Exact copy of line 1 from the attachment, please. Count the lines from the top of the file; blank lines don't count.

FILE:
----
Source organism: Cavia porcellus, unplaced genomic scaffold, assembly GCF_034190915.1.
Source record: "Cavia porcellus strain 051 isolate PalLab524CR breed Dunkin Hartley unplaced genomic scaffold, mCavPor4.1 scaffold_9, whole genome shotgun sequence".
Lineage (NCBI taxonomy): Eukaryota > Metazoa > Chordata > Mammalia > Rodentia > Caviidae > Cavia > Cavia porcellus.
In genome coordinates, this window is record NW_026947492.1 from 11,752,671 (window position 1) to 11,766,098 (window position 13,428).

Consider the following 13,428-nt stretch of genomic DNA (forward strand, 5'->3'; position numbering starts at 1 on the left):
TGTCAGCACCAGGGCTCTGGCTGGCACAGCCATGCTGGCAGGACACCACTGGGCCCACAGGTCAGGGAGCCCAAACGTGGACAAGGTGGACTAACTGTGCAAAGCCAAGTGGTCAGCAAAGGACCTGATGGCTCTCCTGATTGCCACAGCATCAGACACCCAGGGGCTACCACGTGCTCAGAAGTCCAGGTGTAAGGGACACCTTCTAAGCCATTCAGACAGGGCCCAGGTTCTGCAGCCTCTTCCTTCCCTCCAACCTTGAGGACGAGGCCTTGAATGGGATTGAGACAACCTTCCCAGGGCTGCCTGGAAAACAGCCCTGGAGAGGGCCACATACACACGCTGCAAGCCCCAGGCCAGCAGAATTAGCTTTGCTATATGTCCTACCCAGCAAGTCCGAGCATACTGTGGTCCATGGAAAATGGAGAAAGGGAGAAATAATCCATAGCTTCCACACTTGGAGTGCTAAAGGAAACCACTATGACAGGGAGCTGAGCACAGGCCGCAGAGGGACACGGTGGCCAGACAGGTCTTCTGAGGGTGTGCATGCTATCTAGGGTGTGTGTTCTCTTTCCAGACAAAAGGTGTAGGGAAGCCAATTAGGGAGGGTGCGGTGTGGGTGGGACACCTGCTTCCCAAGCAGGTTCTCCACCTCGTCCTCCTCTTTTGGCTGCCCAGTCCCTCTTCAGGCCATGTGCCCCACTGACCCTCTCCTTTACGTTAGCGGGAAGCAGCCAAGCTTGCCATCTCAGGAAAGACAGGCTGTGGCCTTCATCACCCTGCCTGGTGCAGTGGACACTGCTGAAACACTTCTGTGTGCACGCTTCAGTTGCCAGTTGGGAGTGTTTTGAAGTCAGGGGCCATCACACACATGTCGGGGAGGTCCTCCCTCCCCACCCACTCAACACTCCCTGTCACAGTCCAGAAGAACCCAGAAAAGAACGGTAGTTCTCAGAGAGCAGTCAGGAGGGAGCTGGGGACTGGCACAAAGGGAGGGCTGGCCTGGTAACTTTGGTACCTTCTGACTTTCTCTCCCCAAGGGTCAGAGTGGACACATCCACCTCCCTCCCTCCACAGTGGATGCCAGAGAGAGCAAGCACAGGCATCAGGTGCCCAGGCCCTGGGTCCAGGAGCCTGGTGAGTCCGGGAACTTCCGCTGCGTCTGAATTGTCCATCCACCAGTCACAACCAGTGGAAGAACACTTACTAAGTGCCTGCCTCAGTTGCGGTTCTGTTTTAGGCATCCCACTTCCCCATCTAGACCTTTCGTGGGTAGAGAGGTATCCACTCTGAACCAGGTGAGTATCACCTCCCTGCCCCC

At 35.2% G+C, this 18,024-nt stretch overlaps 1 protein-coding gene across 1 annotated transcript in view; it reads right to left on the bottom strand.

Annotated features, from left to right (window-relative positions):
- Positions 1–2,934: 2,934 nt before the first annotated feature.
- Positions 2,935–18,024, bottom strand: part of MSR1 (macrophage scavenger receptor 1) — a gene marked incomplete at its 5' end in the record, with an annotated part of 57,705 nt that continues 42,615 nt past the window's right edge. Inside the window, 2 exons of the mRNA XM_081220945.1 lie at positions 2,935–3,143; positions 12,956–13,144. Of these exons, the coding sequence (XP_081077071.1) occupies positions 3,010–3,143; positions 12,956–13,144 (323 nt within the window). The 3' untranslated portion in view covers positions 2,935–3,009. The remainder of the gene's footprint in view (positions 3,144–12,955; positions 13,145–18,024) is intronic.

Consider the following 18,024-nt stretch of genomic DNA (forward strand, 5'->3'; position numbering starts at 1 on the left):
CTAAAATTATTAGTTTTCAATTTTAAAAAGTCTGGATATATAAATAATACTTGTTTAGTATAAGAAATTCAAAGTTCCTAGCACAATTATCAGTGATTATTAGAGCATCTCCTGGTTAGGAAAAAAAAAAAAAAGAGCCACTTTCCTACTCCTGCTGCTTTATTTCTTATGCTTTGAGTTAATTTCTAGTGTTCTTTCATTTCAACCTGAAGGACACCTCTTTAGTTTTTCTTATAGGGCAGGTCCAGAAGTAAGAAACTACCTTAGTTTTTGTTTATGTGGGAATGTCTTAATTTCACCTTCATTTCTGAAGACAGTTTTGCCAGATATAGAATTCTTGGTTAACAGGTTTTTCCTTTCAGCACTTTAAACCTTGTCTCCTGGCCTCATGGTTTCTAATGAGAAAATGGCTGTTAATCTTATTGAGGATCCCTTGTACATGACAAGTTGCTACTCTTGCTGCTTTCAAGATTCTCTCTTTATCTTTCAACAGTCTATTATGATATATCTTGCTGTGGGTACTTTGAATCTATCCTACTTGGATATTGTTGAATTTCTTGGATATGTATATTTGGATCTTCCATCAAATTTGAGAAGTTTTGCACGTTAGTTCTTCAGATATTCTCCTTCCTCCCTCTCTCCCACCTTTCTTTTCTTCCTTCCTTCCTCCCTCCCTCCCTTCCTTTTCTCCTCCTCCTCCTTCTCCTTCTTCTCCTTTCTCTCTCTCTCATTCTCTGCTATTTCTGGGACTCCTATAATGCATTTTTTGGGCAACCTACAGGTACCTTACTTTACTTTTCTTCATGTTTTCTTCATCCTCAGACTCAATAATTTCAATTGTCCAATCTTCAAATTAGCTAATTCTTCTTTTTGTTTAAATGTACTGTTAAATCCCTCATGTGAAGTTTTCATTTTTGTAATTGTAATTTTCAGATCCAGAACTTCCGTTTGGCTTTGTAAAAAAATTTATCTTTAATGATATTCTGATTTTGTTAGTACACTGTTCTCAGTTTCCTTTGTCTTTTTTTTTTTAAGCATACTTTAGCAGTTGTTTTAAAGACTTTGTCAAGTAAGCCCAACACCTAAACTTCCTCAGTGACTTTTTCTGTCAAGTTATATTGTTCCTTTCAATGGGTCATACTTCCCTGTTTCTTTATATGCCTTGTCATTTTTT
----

Source organism: Cavia porcellus, unplaced genomic scaffold, assembly GCF_034190915.1.